S: This dish was infused in multiple aspects. The spaghetti is a basil-arugula agar agar spaghetti which had decarboxylated kief in it, highlighted by the infused olive oil on the tomatoes with housemade burrata and balsamic vinegar pearls. In this application adding soy lecithin allows the bioavailability of the kief and oil to be further carried with the lipids found in the cheese to help absorption in the body.
R: Do sativa and indica effects come out after cooking?
S: To me the sativa high is more enduring although not as strong. The indica typically is a great sleep aid. I will take a indica-based edible right before sleep and it seems to help on those nights I’m too amped-up after work to fall asleep.
R: What particular strains have you found to be successful in the kitchen?
S: Currently I am a fan of Blue Dream for my oils. Tangerine Haze and Tangerine OG are a great infusion. On the sweets side I have found the Pre ’98 Bubba Kush as a great dosable nighttime edible. I just did a batch of gummies with [Green Dream's] Tahoe Berry Cookies kief and it has a nice balance of muscle relaxation and a bit of pep. It’s becoming a fave’ on fishing trips. The chem and skunk flavors come through from time to time a bit more than I prefer though.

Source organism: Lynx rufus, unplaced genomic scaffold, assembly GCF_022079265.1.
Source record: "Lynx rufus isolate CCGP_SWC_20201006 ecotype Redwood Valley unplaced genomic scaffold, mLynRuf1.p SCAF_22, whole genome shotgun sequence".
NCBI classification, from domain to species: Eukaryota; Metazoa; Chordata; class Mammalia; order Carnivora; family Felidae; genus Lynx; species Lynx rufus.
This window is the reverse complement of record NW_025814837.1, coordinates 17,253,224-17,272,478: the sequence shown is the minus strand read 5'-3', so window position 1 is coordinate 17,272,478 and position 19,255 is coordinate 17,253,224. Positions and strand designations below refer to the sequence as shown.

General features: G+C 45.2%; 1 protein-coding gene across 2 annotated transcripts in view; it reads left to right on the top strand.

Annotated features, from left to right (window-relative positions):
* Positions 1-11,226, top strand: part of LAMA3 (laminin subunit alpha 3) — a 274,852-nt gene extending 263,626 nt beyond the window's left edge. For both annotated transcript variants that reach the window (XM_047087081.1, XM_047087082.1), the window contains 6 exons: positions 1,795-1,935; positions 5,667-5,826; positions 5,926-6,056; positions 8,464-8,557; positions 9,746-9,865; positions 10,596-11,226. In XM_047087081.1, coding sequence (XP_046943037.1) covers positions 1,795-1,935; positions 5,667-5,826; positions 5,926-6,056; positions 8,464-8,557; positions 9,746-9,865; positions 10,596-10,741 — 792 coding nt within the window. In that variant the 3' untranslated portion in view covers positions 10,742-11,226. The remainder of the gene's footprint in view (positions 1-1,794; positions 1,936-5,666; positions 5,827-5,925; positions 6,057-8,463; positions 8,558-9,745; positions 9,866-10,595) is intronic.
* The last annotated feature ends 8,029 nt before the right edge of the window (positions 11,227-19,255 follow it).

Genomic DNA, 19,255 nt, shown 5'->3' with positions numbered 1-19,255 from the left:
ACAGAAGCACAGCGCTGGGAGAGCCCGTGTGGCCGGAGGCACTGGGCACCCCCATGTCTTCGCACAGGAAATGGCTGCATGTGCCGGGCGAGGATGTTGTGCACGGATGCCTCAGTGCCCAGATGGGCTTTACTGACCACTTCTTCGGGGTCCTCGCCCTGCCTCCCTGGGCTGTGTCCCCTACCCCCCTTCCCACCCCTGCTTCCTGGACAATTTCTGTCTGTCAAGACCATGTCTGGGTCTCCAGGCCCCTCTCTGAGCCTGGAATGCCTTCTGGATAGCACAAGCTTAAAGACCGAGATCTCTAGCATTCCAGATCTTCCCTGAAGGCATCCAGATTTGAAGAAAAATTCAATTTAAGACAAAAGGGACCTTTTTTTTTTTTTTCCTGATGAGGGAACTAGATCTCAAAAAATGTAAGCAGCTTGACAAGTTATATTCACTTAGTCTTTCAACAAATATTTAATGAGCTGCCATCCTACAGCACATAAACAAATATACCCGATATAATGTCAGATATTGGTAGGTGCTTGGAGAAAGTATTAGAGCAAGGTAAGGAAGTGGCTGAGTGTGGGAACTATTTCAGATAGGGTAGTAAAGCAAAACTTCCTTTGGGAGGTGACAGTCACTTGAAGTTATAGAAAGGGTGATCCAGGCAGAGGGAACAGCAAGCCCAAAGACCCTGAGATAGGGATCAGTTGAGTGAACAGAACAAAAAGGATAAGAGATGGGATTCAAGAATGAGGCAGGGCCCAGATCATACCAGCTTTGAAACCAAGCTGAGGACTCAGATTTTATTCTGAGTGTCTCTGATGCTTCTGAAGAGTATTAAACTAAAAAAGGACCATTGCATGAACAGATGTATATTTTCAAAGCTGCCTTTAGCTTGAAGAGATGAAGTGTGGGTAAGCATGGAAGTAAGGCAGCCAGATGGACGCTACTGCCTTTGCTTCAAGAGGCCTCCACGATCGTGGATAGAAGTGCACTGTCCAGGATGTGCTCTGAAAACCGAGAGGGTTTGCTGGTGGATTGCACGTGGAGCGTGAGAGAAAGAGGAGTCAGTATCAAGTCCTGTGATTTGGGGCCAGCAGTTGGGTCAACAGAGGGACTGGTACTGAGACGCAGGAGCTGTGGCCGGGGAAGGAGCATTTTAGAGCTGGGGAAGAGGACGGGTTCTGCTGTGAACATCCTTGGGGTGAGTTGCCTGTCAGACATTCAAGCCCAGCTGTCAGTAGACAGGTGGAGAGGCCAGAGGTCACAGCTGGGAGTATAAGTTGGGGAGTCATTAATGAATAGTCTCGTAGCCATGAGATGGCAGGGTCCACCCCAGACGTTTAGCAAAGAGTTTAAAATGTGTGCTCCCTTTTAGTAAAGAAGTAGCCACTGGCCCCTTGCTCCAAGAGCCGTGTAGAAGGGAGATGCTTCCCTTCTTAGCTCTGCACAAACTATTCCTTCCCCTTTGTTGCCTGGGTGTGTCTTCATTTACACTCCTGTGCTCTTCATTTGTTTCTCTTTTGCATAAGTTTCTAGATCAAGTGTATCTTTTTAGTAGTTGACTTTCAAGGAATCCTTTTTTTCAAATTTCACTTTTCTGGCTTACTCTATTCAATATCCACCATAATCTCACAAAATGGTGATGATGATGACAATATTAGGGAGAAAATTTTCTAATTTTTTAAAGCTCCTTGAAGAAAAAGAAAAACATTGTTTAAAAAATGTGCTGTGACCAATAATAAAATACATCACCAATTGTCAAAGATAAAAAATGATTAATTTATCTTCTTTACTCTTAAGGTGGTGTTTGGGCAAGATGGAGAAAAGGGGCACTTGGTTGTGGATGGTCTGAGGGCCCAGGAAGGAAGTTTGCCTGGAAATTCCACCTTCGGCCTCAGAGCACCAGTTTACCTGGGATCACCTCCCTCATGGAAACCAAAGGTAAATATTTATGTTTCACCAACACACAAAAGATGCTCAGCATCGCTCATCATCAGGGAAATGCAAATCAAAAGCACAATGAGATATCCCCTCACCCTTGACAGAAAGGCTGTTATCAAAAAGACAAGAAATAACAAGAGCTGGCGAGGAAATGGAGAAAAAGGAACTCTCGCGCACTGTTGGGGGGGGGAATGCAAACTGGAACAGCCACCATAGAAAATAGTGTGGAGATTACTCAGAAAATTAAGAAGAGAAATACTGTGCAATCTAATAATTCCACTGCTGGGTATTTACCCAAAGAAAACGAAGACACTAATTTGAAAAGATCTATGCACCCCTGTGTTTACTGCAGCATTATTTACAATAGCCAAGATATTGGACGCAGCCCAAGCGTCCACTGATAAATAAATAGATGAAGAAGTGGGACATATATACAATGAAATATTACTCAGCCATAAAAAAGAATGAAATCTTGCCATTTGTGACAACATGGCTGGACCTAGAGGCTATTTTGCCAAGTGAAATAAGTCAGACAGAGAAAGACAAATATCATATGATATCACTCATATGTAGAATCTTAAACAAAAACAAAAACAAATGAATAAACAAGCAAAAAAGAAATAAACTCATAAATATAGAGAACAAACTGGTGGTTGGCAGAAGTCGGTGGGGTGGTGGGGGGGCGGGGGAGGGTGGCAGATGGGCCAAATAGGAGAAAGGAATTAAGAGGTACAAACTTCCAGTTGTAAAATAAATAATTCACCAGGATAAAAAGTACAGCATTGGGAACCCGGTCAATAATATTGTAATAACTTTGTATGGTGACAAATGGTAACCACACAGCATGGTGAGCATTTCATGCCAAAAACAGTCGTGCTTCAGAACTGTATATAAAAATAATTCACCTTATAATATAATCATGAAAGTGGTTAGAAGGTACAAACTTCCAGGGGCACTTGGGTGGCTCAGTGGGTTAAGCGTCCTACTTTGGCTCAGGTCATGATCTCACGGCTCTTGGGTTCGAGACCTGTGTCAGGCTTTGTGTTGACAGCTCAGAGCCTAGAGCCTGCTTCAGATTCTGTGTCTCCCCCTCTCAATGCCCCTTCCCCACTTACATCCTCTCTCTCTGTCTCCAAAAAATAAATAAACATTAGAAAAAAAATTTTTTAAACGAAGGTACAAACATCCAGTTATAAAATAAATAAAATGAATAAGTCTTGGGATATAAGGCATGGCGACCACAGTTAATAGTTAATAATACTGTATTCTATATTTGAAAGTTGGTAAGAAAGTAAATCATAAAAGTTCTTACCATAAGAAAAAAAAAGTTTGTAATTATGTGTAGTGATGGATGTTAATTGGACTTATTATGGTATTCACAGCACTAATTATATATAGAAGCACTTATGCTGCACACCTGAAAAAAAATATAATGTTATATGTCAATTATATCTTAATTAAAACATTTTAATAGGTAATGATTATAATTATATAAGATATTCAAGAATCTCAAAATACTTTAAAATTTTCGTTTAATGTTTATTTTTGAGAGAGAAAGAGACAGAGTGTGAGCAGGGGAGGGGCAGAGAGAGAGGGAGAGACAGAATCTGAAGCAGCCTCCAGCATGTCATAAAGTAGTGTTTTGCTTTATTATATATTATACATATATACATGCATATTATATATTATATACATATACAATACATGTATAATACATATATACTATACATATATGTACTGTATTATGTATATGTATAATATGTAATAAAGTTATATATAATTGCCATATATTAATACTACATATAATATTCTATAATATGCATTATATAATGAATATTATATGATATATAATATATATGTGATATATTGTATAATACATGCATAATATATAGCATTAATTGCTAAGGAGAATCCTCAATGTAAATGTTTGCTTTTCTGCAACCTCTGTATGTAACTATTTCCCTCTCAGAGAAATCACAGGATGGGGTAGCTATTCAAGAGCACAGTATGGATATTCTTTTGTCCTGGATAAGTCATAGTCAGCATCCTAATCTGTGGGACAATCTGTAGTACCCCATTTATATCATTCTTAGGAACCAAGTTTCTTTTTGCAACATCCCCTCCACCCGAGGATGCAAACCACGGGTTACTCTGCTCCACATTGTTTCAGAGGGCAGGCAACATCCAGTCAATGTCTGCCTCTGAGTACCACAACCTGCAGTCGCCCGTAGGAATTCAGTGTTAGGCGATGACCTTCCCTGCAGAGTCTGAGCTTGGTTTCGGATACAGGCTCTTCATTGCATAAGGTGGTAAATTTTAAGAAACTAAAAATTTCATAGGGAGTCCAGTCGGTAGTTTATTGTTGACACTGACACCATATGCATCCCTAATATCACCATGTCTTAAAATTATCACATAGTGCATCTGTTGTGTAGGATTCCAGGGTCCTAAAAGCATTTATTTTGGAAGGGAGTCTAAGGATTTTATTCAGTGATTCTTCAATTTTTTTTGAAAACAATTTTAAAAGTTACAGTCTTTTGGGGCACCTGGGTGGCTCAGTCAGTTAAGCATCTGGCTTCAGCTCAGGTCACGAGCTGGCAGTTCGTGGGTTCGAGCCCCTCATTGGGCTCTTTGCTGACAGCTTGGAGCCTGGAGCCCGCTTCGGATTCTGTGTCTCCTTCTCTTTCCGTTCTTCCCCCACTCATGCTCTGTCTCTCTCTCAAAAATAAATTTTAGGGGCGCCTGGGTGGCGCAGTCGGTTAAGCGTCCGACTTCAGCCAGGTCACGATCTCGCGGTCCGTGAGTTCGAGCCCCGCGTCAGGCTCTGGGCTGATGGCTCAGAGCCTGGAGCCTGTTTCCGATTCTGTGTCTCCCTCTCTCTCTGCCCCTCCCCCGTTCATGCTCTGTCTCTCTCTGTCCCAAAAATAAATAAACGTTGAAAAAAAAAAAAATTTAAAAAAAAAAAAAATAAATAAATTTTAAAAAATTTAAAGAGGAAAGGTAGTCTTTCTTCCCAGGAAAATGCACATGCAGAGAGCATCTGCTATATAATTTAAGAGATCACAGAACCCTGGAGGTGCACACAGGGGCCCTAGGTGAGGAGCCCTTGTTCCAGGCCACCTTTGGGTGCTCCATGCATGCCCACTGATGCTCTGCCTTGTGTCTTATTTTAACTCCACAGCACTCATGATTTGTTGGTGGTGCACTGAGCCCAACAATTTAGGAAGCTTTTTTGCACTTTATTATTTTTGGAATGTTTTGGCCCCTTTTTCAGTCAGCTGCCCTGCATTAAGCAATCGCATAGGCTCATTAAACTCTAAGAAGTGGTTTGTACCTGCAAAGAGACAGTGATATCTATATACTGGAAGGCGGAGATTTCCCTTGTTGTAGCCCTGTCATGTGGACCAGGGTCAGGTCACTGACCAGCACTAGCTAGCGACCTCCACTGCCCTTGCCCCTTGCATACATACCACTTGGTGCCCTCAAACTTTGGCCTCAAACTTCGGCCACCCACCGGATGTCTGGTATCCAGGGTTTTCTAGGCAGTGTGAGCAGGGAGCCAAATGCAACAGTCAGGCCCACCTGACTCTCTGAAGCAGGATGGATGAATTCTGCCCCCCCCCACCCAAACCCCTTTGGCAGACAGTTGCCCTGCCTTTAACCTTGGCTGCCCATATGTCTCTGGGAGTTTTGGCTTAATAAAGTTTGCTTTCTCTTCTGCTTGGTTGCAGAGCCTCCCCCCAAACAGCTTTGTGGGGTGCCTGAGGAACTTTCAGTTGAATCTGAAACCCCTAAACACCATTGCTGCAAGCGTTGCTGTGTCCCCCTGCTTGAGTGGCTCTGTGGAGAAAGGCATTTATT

R: Do you know what attributes of the bud make those fuel-like flavors stand out?
S: [The terpenes] a-Pinene and a-Humulene would be my assumption as they seem to be prevalent in most samples I’ve seen test results on. I assume those terps’ are the reason because THC has a lower boiling point than either of those main terpenes by 60 degrees for a-Pinene and 140+ for Humulene. Humulene is also that hoppy smell found in beer. The method of growing seems to change the terpene development in the flowering stage of growth.
R: Does a long clean-water flush before harvesting make a difference? At Green Dream we ensure all organic additives and fertilizers are out of the finished product.
S: One of the major reasons I switched to Green Dream was the quality and that attention to detail. Burping my jars is a pleasurable experience now.
When I followed up with Mr. Kelley to make corrections and edits to the interview he interjected with his latest weekend “medible” project . You can learn more about cooking with cannabis by actively searching forums on the internet, asking your Green Dream budtender, or simply experimenting on your own with your favorite Green Dream flowers, strain-specific kief, and concentrates.